A panorama taken of his family near his parents’ home in Germany in 2013 captures the direction of that early work.  A small boat is a short ways off the bank of a shallow river. Children, parents, and grandparents claim places on it: they wade into the water, they climb over the rail, they find tenable positions on deck. Brought together in a single panoramic print, their actions across fifteen minutes suggest the lure of the boat, the hivelike energy of a family absorbed and at play, and the elegant arc of pleasure inscribed as they go from shore to boat to shore again.  The panorama also suggests the vantage point of the photographer, who registers the complexity of the scene through skill and patience.    

None of the family members’ faces is clearly visible.  That suits Thoss just fine.  Obliquity, in his view, is part of the panoramic effect.   “You are not trying to show people’s best side, just the side that is available to the camera,” he explains.  “It’s not about what people look like – it’s about what they are.”  

A panorama of a family enjoying a sunny day together in a backyard swimming pool heightens the effect. The pool, all angles set against a placid stand of trees, is already an intriguing shape.  Eleven figures are in and around it. These eleven, it becomes clear on closer examination, are actually only five: husband, wife, and their three children.  A boy is leaping to catch a ball – and the same boy is balancing his kid sister aloft on the palms of his hands. The kid sister held aloft is also in the pool, whipping water through her hair in a fantastic pinwheel.  The husband is approaching the pool – and he is in it, bearing a boy on his shoulders.  The smile of a daughter at ease in a float is echoed by the smile of her mother at the right, smiling proudly – and with good reason.   A whole afternoon – a whole dimension of this family’s life – is suggested by the panorama, which has the permanence of a still photograph and the energy of a movie.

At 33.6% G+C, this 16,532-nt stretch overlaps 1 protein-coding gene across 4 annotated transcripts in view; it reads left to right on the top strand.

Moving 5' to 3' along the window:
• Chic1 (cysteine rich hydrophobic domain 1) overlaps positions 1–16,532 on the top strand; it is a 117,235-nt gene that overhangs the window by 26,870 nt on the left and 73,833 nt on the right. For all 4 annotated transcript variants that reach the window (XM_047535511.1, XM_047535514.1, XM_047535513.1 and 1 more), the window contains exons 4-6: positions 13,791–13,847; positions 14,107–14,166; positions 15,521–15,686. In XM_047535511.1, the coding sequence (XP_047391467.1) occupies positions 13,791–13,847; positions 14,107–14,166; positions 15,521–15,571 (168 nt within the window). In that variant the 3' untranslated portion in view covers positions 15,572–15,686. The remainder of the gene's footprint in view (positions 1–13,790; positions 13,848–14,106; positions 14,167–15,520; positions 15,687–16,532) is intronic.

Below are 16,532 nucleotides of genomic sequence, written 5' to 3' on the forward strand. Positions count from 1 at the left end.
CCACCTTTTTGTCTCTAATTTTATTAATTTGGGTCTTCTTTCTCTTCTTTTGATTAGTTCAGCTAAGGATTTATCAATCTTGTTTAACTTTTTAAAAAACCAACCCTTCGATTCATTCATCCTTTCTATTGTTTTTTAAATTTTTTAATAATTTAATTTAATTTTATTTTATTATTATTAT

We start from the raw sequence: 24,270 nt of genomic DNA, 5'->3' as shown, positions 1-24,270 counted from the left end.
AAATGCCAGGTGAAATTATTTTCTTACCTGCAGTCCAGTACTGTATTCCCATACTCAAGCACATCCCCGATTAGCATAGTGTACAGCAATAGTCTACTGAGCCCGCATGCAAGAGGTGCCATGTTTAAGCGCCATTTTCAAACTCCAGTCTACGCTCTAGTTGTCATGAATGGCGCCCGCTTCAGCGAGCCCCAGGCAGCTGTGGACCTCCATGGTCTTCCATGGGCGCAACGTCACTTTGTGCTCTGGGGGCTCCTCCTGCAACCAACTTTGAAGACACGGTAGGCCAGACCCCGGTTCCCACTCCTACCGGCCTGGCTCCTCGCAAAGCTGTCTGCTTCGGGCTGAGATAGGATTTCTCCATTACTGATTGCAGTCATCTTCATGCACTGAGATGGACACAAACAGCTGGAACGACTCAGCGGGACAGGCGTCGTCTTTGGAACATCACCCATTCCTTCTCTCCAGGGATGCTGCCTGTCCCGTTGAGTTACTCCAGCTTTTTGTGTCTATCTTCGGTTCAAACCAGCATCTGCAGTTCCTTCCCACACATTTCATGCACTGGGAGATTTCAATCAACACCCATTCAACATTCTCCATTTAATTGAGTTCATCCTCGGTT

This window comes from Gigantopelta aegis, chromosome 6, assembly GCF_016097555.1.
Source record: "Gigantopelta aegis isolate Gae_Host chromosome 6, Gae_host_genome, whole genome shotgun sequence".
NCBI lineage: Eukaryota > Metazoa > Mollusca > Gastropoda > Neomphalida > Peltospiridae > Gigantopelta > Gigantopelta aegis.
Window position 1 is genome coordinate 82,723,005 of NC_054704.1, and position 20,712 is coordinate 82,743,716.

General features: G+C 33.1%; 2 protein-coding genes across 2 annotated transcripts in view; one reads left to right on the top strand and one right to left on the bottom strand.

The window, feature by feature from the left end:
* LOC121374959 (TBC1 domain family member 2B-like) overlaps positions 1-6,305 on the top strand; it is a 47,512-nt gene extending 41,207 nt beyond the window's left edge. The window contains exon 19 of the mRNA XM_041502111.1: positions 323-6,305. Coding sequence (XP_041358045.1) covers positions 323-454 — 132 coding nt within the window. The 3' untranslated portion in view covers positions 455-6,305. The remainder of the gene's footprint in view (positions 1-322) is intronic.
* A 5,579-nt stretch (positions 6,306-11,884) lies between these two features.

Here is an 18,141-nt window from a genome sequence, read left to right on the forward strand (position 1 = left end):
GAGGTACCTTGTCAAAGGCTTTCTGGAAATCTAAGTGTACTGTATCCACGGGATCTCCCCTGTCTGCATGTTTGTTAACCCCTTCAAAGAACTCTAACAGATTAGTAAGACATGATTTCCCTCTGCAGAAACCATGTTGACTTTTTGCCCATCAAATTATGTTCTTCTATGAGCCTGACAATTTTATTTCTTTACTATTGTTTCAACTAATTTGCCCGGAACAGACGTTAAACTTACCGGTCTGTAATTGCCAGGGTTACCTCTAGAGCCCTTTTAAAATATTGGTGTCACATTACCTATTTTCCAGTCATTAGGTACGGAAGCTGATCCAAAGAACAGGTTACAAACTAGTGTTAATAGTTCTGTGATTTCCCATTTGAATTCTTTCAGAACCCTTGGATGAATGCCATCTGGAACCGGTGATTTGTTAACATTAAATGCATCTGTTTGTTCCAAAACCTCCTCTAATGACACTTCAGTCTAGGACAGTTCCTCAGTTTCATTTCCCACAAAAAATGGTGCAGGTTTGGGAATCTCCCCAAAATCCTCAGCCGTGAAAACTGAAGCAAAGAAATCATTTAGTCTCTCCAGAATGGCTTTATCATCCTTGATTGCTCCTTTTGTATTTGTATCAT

Another swimming-pool panorama opens the image vertically, as well as horizontally: this one shows the water below the surface as well as the leaping, diving, splashing children above it -and shows, too, a girl swimming underwater in seeming synchrony with the kids above.   

“In these panoramas, there’s supposed to be too much going on,” Thoss says.  “I am trying to find different layers of images that go together, and there can be a beautiful moment in the developing process when it happens: there’s too much going on, but it all goes together.”     

There’s too much going on, but it all goes together: Thoss’s offhand description of his work is an apt and telling characterization of family life, too – alive, organic, changing, with  more centers of attention and drama than the eye can see at one time.   

At this point, Thoss has made more than one hundred panoramas, and they are in the collections of Jamie Dimon, Guy Bennett, the Herreras and others.   The panoramas are now an essential part of his work, as more and more families seek the original group portraiture he creates – and as families he has photographed in the past ask him to return and create a second, fifth, or sixth panorama.  And yet – naturally – he has continued to make panoramas of his own family: himself; his wife, Jenny; their teenage sons Walker and Miller; and parents, brothers, sisters and cousins from both sides.  In those panoramas, Thoss leaves camera and tripod aside and steps into the image as a son, husband, and father.  

He approaches the act of photographing in the same way whether the family is his own, a family he has seen grown and change through the lens over the years, or a family he is photographing for the first time.  “I don’t feel separate from what is in the image,” he says. “When I do this, I am always a part of it.”

Paul Elie wrote The Life You Save May Be Your Own, a group portrait of the American Catholic writers Flannery O’Connor Walker Percy, Thomas Merton, and Dorothy Day.  It received the National Book Critics Circle Award nomination.  He writes for the Times, The New Yorker, the Atlantic, Vanity Fair, etc.  He’s a senior fellow in Georgetown’s Berkley Center for Religion, Peace, and World Affairs.  He wrote a New York Times Magazine feature about Martin Scorsese and the making of “Silence”.